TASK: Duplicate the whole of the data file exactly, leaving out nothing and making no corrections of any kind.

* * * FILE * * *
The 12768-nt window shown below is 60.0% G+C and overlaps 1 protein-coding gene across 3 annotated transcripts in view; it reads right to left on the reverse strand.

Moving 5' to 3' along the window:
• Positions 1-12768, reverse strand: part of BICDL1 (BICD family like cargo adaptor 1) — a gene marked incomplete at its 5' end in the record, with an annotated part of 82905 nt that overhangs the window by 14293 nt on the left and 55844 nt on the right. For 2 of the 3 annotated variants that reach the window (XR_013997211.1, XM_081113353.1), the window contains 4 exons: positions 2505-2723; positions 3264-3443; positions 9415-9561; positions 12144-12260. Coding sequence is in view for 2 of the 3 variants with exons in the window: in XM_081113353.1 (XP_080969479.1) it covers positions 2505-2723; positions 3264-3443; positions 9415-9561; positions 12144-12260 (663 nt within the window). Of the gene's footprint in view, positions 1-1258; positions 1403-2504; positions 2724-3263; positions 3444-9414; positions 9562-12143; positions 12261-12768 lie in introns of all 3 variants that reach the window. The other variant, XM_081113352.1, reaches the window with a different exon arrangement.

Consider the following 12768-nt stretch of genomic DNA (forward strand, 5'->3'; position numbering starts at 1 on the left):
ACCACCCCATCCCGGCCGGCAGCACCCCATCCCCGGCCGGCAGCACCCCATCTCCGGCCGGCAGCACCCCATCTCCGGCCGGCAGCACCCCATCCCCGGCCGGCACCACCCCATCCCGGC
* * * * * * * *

The 12768-nt window shown below is 60.0% G+C and overlaps 1 protein-coding gene across 3 annotated transcripts in view; it reads right to left on the reverse strand.

Moving 5' to 3' along the window:
• Positions 1-12768, reverse strand: part of BICDL1 (BICD family like cargo adaptor 1) — a gene marked incomplete at its 5' end in the record, with an annotated part of 82905 nt that overhangs the window by 14293 nt on the left and 55844 nt on the right. For 2 of the 3 annotated variants that reach the window (XR_013997211.1, XM_081113353.1), the window contains 4 exons: positions 2505-2723; positions 3264-3443; positions 9415-9561; positions 12144-12260. Coding sequence is in view for 2 of the 3 variants with exons in the window: in XM_081113353.1 (XP_080969479.1) it covers positions 2505-2723; positions 3264-3443; positions 9415-9561; positions 12144-12260 (663 nt within the window). Of the gene's footprint in view, positions 1-1258; positions 1403-2504; positions 2724-3263; positions 3444-9414; positions 9562-12143; positions 12261-12768 lie in introns of all 3 variants that reach the window. The other variant, XM_081113352.1, reaches the window with a different exon arrangement.

Consider the following 12768-nt stretch of genomic DNA (forward strand, 5'->3'; position numbering starts at 1 on the left):
ACCACCCCATCCCGGCCGGCAGCACCCCATCCCCGGCCGGCAGCACCCCATCTCCGGCCGGCAGCACCCCATCTCCGGCCGGCAGCACCCCATCCCCGGCCGGCACCACCCCATCCCGGC